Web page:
First year male Bullock’s Oriole

Rabbitbrush and a first year male Bullock's OrioleRabbitbrush and a first year male Bullock’s Oriole – Nikon D810, f7.1, 1/640, ISO 500, Nikkor 500mm VR with 1.4x TC, natural light

Earlier this week while photographing Western Kingbirds I also had opportunities to photograph a first year male Bullock’s Oriole on Antelope Island State Park. It was fun to watch the Bullock’s Oriole follow the kingbirds around but the oriole never came as close as the kingbirds did. For the most part he was actively foraging in the grasses and bushes.

First year male Bullock's Oriole perched on SagebrushFirst year male Bullock’s Oriole perched on Sagebrush – Nikon D810, f7.1, 1/640, ISO 1250, Nikkor 500mm VR with 1.4x TC, natural light

But every once in a while he would perch on a shrub and look around. I wish I had been closer when I took this image but I do like the inclusion of habitat in the frame.

By “first year” I mean that this male was hatched last year and in this species males exhibit delayed plumage maturation. He will get his adult plumage later.

Life is good.



  1. Humming Bird Lover May 31, 2015 at 1:09 am

    Hi! I can not remembering ever seeing this bird? It is beautiful! You caught the colors and it is so clear! Keep up the great work! Have a good day shooting more!

  2. Utahbooklover May 28, 2015 at 7:22 pm

    I was surprised last year when I first saw a male at my hummingbird feeder; this year I’ve seen both the male and the female. The male is so striking in his colors, while the female resembles the colors of a Western Kingbird. Good to see him in a more natural setting.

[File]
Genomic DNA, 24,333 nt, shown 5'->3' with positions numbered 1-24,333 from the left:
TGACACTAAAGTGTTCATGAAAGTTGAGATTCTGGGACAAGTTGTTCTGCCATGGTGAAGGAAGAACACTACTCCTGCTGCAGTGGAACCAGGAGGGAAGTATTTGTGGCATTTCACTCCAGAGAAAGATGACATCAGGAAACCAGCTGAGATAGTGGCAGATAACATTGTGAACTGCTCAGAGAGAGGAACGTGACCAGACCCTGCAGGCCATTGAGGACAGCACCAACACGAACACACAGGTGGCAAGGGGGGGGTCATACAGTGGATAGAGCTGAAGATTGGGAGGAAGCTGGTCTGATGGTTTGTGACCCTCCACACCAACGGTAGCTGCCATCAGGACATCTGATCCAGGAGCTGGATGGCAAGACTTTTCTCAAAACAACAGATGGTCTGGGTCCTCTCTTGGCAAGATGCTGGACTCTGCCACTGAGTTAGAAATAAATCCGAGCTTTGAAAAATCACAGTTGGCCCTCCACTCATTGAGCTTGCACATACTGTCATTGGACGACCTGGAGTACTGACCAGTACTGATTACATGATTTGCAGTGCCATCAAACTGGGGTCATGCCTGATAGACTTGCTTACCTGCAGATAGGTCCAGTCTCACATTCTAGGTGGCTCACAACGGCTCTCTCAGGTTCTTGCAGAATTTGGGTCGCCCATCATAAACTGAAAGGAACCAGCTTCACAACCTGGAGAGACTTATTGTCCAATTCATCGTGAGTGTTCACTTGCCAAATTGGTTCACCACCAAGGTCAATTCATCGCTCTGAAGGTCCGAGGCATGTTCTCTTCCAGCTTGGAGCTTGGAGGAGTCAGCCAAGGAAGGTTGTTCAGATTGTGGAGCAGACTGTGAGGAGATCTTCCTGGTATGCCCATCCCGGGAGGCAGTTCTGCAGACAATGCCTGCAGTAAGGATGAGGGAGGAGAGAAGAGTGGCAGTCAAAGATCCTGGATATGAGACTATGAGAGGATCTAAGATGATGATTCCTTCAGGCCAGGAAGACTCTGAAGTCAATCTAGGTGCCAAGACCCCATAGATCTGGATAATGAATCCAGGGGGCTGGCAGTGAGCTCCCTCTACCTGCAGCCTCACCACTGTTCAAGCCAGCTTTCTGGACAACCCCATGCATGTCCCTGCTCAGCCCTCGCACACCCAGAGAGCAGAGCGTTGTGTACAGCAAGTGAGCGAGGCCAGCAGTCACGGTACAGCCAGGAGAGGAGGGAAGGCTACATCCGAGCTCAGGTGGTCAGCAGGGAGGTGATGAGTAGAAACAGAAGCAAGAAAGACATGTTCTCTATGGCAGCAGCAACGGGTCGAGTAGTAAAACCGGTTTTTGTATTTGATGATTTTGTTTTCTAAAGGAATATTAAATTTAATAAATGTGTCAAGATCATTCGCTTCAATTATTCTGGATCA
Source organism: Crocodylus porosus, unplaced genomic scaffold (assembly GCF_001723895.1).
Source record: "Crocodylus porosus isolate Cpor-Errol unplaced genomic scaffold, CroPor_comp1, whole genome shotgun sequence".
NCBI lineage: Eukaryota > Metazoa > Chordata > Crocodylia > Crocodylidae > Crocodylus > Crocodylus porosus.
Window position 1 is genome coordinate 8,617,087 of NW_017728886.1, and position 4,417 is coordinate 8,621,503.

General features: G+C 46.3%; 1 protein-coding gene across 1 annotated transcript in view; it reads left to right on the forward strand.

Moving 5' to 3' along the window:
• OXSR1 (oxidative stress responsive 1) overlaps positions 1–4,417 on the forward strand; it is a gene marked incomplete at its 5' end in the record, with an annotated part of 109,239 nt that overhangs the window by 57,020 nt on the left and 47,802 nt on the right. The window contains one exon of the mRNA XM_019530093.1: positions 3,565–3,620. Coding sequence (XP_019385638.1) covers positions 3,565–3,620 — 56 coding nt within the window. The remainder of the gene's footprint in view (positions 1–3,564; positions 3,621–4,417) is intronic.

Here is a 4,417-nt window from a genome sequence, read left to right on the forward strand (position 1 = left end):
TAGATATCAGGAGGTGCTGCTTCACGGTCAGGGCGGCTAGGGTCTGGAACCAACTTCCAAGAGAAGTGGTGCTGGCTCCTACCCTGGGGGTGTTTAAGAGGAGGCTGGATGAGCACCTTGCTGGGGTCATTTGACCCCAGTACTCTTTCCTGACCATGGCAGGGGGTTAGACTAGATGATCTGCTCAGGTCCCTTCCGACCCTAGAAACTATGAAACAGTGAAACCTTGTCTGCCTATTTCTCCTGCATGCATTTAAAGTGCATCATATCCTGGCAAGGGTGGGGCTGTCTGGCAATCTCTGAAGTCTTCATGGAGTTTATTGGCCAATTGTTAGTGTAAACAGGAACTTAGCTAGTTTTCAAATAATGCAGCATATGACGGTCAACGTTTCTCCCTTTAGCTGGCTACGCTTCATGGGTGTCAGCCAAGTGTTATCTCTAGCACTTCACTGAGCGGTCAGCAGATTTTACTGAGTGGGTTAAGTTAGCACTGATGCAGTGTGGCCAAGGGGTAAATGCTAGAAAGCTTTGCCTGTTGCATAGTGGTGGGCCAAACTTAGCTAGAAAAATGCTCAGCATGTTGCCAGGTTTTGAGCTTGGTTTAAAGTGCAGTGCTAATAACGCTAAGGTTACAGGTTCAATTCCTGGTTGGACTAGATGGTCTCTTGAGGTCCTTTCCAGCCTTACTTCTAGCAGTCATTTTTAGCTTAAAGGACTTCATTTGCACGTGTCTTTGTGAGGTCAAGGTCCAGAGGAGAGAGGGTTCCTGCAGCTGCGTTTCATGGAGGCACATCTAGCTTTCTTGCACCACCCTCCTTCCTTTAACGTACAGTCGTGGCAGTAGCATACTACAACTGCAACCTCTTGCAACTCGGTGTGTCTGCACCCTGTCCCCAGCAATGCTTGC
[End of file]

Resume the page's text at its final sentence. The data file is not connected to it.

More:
3. Elephant's Child May 28, 2015 at 3:14 pm

    Yet another bird that I knew nothing about, and will probably never see. Thank you for the introduction to another beauty.

  4. Susan Stone May 28, 2015 at 6:03 am

    What’s with the little dark bumps on his head? Feathers? Ticks? I especially like the first photo – the rabbitbrush background makes the bird stand out, and since the background is in focus it doesn’t hurt my eyes. (I get using the blurred backgrounds, but for my eyes they don’t do what they are supposed to.)

    • Mia McPherson May 28, 2015 at 6:09 am

      Susan, the ground was wet when I took that image and the bird had been feeding on the ground so those dark bumps may have been dirty or grass seed heads that stuck on its head.

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